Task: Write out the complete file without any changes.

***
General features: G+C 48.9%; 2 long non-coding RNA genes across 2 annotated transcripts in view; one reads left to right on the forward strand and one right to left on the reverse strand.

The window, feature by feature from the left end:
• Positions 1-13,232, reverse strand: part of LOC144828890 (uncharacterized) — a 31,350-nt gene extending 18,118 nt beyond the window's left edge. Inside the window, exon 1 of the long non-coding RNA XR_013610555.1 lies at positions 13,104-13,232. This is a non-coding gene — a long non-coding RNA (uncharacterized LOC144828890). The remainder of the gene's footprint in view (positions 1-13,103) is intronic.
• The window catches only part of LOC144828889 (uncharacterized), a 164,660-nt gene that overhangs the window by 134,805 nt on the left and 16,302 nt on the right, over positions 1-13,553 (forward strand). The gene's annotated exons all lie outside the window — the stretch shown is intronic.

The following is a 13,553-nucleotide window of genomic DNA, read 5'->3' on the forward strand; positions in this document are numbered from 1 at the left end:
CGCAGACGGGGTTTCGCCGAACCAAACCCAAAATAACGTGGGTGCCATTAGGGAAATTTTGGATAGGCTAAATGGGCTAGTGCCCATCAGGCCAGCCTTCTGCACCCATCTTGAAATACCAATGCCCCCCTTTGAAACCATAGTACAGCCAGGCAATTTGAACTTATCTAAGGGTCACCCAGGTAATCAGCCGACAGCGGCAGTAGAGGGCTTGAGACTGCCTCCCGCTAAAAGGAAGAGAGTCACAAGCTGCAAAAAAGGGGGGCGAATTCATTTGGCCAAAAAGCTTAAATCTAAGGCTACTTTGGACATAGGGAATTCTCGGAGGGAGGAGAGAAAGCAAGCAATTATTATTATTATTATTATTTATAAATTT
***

General features: G+C 48.9%; 2 long non-coding RNA genes across 2 annotated transcripts in view; one reads left to right on the forward strand and one right to left on the reverse strand.

The window, feature by feature from the left end:
• Positions 1-13,232, reverse strand: part of LOC144828890 (uncharacterized) — a 31,350-nt gene extending 18,118 nt beyond the window's left edge. Inside the window, exon 1 of the long non-coding RNA XR_013610555.1 lies at positions 13,104-13,232. This is a non-coding gene — a long non-coding RNA (uncharacterized LOC144828890). The remainder of the gene's footprint in view (positions 1-13,103) is intronic.
• The window catches only part of LOC144828889 (uncharacterized), a 164,660-nt gene that overhangs the window by 134,805 nt on the left and 16,302 nt on the right, over positions 1-13,553 (forward strand). The gene's annotated exons all lie outside the window — the stretch shown is intronic.

The following is a 13,553-nucleotide window of genomic DNA, read 5'->3' on the forward strand; positions in this document are numbered from 1 at the left end:
CGCAGACGGGGTTTCGCCGAACCAAACCCAAAATAACGTGGGTGCCATTAGGGAAATTTTGGATAGGCTAAATGGGCTAGTGCCCATCAGGCCAGCCTTCTGCACCCATCTTGAAATACCAATGCCCCCCTTTGAAACCATAGTACAGCCAGGCAATTTGAACTTATCTAAGGGTCACCCAGGTAATCAGCCGACAGCGGCAGTAGAGGGCTTGAGACTGCCTCCCGCTAAAAGGAAGAGAGTCACAAGCTGCAAAAAAGGGGGGCGAATTCATTTGGCCAAAAAGCTTAAATCTAAGGCTACTTTGGACATAGGGAATTCTCGGAGGGAGGAGAGAAAGCAAGCAATTATTATTATTATTATTATTTATAAATTT